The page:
24. 24. 24 Hotel Financial Performance Hotel Average Room Rates - Selected Major Cities (YTD Sep 2010, USD) 0 50 100 150 200 250 300 Paris New York London Hong Kong Beijing Shanghai* Buenos Aires Berlin Los Angeles Hotel Occupancy - Selected Major Cities (YTD Sep 2010) 0% 20% 40% 60% 80% 100% New York London Hong Kong Paris Los Angeles Buenos Aires Berlin Beijing Shanghai* Average Room Rates (ARR) Comparison Source: STR Global
  25. 25. 25 Hotel Financial Performance Performance of Top Hotels in Shanghai (YE Nov 2010) Notes: Occ - Average Annual Room Occupancy; ARR - Average Room Rate in USD; RevPAR - Average Room Revenue Per Available Room in USD; PAR - Per Available Room Among Highest in World on a Total Revenue Basis Distribution of Revenues YE November 2010 (Top 10 Shanghai Hotels) Rooms: USD155 54% Other: USD24, 8% F&B: USD108, 38% Shanghai Occ ARR RevPAR Total Revenue PAR Top 3 Hotels 58% 336$ 195$ 394$ Top 5 Hotels 56% 329$ 184$ 362$ Top 10 Hotels 58% 269$ 156$ 263$ No.: Top 10 Hotels (by RevPAR, YE Nov 2008) Rooms 1 Grand Hyatt 555 2 Shangri-la Pudong 950 3 JW Marriott 342 4 Four Seasons Hotel 439 5 Westin Shanghai 570 6 Marriott Hongqiao 313 7 Jing An Hilton Shangai 720 8 Le Royal Meridien Shanghai 761 9 The St. Regis Shanghai 328 10 Okura Garden 492 Performance of Top Hotels in Shanghai
  26. 26. 26 912 736 605 564 540 531 526 522 460 458 400 392 392 379 353 334 328 307 305 285 67% 69% 71% 55% 69% 54% 66% 70% 68% 74% 72% 58% 65% 53% 51% 58% 68% 54% 52% 63% - 100 200 300 400 500 600 700 800 900 1,000 1,100 1,200 1,300 1,400 ShanghaiBeijingQ ingdaoShenzenSanya G uangzhou HangzhouChengduDalian JinanNanjingXiam ien XianTianjinSuzho Dongguan Chongqing ZhengzhouW uhanUrum qi RMB 0% 10% 20% 30% 40% 50% 60% 70% 80% RevPAR ARR Occ Hotel Financial Performance – Major Cities 2010 (5-Star Hotels) , Source: China Tourist Hotel Association / STR Global China 5-Star Hotels Performance (Major Cities across China, 2010) Strong Performance Across Major Cities Average RevPAR in US *RMB 450)
  27. 27. 27 Demand Segments: 5-Star Hotels in China, Beijing, Shanghai CORPORATE RELATED DEMAND: 63-64% FOREIGN DEMAND: 35-53% 31.0% 20.0% 13.0% 15.0% 15.0% 7.0% 26.3% 24.2% 12.8% 20.8% 10.9% 5.1% 15.6% 33.5% 13.9% 19.5% 9.2% 8.3% 0.0% 10.0% 20.0% 30.0% 40.0% Domestic Business Traveler & Government Foreign Business Traveler MICE Foreign Leisure Domestic Leisure Other China Beijing Shanghai Hotel Demand & Growth Drivers Sustained Corporate Business Activity and Strong Consumer Incomes to Underpin Growth Source: China Hotel Industry Study 2010
  28. 28. 28 World’s Leading Foreign-Inbound Destination Source: World Tourism Organization (UNWTO) International Overnight Tourist Arrivals Top 10 Countries 2009 81.9 59.2 56.0 54.7 43.7 30.7 24.4 23.1 22.2 21.4 84.8 0 20 40 60 80 100 France Spain United States Mainland China Italy United Kingdom Germany Ukraine Turkey Mexico China incl . HK & Macao Millions Arrivals 100M by 2015 China's Inbound Tourism 2000-2015F 0 20 40 60 80 100 120 2000 2001 2002 2003 2004 2005 2006 2007 2008 2015F InboundOvernightVisitors(millions) Overnight Visitors Increase 6.9% * 9.5% * Hotel Demand & Growth Drivers – In-Bound Tourism to China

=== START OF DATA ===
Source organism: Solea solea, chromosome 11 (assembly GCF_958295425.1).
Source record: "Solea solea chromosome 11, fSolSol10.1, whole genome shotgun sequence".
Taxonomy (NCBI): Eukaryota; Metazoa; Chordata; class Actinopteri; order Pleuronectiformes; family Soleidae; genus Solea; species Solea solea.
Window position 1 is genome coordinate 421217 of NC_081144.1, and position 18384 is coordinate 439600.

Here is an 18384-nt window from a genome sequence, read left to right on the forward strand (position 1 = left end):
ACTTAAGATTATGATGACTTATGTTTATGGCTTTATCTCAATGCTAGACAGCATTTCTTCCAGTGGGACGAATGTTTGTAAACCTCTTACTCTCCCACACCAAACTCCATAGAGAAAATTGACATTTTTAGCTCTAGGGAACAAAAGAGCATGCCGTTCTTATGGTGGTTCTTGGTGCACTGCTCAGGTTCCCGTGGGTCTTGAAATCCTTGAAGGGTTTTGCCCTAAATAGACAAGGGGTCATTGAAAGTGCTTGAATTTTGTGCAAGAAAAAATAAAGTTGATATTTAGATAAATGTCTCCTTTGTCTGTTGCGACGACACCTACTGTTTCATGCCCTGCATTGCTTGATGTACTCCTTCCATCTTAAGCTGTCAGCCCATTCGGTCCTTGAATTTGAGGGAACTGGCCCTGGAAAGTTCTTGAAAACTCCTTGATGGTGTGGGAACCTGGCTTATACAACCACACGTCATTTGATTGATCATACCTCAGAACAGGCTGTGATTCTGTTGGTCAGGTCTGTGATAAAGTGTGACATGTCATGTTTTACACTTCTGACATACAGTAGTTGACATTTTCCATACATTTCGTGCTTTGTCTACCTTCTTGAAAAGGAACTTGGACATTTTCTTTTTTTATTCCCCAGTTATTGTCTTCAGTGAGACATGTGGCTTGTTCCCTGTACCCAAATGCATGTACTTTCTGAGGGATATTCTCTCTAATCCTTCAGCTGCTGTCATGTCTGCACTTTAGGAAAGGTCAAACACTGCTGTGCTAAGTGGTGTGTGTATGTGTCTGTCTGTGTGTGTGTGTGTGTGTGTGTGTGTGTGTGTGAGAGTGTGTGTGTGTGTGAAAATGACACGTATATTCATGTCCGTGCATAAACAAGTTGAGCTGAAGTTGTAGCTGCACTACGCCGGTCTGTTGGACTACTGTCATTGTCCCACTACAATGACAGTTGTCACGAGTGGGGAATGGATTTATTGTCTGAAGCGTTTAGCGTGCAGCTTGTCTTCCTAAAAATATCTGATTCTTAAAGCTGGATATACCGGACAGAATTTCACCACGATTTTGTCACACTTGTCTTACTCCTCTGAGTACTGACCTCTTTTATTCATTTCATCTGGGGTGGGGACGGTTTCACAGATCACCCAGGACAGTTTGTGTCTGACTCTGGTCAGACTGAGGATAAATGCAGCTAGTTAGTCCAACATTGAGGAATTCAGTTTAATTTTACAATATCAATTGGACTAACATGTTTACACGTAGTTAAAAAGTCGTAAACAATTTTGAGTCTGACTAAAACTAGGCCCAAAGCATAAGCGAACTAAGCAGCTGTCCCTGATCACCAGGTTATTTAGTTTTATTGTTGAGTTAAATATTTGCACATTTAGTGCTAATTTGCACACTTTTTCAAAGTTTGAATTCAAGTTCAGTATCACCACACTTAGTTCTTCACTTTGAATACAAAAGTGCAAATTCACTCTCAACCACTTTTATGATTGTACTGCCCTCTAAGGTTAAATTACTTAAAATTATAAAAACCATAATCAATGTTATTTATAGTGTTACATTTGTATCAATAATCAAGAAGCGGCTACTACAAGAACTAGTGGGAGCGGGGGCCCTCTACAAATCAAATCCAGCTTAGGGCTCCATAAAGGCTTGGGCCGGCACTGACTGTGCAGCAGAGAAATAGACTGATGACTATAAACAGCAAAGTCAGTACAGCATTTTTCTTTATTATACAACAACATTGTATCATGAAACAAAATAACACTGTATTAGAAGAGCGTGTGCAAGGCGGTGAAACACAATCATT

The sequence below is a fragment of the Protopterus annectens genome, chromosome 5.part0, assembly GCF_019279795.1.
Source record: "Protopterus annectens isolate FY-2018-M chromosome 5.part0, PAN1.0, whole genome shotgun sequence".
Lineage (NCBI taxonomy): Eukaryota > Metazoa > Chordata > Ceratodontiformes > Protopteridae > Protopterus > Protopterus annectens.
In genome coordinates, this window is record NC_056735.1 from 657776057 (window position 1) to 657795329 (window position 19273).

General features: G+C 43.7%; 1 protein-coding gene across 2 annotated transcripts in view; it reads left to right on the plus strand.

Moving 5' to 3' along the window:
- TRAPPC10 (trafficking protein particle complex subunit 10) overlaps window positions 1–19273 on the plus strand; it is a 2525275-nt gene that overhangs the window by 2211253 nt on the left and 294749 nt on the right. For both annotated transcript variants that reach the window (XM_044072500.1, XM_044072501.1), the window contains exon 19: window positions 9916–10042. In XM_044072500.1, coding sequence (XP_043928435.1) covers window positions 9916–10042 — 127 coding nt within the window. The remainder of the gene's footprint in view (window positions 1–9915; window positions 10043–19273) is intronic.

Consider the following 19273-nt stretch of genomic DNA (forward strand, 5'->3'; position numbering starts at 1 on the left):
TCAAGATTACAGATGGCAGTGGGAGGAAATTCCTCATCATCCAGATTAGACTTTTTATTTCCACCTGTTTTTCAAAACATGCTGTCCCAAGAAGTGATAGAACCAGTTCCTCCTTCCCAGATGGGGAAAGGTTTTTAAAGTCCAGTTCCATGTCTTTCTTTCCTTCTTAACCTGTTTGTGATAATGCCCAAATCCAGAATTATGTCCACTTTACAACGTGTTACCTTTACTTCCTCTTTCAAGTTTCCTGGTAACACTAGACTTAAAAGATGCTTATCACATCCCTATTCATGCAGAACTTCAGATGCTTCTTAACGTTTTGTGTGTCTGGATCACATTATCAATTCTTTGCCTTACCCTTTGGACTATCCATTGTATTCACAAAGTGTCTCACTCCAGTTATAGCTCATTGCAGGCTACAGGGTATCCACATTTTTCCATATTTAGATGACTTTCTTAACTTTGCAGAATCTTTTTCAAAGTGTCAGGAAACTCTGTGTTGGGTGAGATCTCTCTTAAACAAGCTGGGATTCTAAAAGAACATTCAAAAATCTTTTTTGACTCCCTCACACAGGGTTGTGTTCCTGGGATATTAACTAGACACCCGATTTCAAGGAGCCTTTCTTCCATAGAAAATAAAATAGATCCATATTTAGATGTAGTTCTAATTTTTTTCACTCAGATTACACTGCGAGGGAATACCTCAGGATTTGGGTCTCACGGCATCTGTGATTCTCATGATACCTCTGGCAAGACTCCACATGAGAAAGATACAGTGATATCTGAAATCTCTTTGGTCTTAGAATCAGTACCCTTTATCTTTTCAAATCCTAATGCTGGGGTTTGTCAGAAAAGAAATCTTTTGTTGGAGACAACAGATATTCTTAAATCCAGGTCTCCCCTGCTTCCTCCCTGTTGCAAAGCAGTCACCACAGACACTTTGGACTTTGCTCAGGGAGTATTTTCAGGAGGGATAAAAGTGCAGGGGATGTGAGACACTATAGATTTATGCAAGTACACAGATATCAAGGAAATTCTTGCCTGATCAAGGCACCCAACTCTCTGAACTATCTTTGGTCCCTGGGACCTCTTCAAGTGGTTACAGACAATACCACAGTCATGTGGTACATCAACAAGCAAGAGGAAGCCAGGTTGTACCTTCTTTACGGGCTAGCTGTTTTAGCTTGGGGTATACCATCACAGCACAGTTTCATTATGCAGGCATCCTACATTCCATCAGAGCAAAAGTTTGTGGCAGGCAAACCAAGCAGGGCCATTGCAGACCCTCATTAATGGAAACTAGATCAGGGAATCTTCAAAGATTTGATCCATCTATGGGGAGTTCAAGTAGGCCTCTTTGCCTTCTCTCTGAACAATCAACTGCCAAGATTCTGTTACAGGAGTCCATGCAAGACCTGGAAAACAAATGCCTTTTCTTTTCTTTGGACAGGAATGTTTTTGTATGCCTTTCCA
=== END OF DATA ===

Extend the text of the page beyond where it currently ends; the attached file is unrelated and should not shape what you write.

29. 29. 29 Inbound, USD41.6 million, 24.5% Domestic, USD128.3 million, 75.5% China's Domestic Tourism 2000-2015F (billion person times) Tourism Recipients by Source Market (2010) Exploding Domestic Chinese Travel Source: China National Tourism Administration (CNTA) 0.0 0.5 1.0 1.5 2.0 2.5 3.0 2000 2001 2002 2003 2004 2005 2006 2007 2008 2015F DomesticTourists(billionperson-times) Visitor Trips Increase 11.9% * 7.4% * * Compound Average Annual Growth Hotel Demand & Growth Drivers – Local Chinese Tourism
  30. 30. 30 Retail Sector Developing the World’s Largest … Leading Retail Formats World’s Largest Flagship World’s Largest Flagship The Place Barbie Louis Vuitton Nokia
  31. 31. 31 Shanghai Retail Supply: Shopping Center Major Shopping Center New Supply, Absorption, Vacancy 0.0% 4.0% 8.0% 12.0% 16.0% 20.0% 0 100 200 300 400 500 600 2004 2005 2006 2007 2008 2009 2010 2011 2012 ‘000sqm New supply Net Absorption Vacancy Rate Source: Colliers International Shanghai (CIS) Research
  32. 32. 32 0 10 20 30 40 50 60 2006 2007 2008 2009 2010 2012 Rents of Overall Market Rents of Prime Area Rents of Inner Ring Area Rents of Decentralized Area Shanghai Retail Financial Performance (Rentals) Shopping center Ground Floor Rental Trend RMB per sq. m per day Source: Colliers International Shanghai (CIS) Research
  33. 33. 33 0.0 0.5 1.0 1.5 2.0 2.5 3.0 3.5 2001 2002 2003 2004 2005 2006 2007 2008 2009 2010 2011 2012 Retail Financial Performance Sustained Retail Sales Growth … Huge Shift in Discretionary Spend Personal Expenditure 12.9% Growth (2012) 3.0 Retail Sales Growth USDTrillions 54 12 7 9 11 4 2 1 0 10 20 30 40 50 60 70 80 90 100% 1990 29 9 11 6 15 5 9 16 2010  Consumer Goods  Health Care  Housing  Clothing  Education  Transport & Communications  Food  Home Appliances Source: China National Bureau of Statistics
  34. 34. 34Sources: Urbanization Rates and Population Estimates based on United Nations, World Urbanization Prospects; Income Bands based on MGI Consumer Demand. 300 MM Middle Class Today … 500 MM in 6 Years Middle Class as % of Urban Population UrbanizationPopulation(millions) Urban Household Income (USD – PPP adjusted) Global > US$ 107,800 Affluent US$ 53,801- 107,800 Upper Middle US$ 21,501 – US$ 53,900 Lower Middle US$ 13,500 – US$ 21,500 Poor < US$ 13,500 531 607 684 756 822 239 255 157 106 73 53 170 355 461 525 35 90 99 0 100 200 300 400 500 600 700 800 900 2005 2010F 2015F 2020F 2025F 531 607 684 756 822 Upper Middle Class Lower Middle Class Retail Demand & Growth Drivers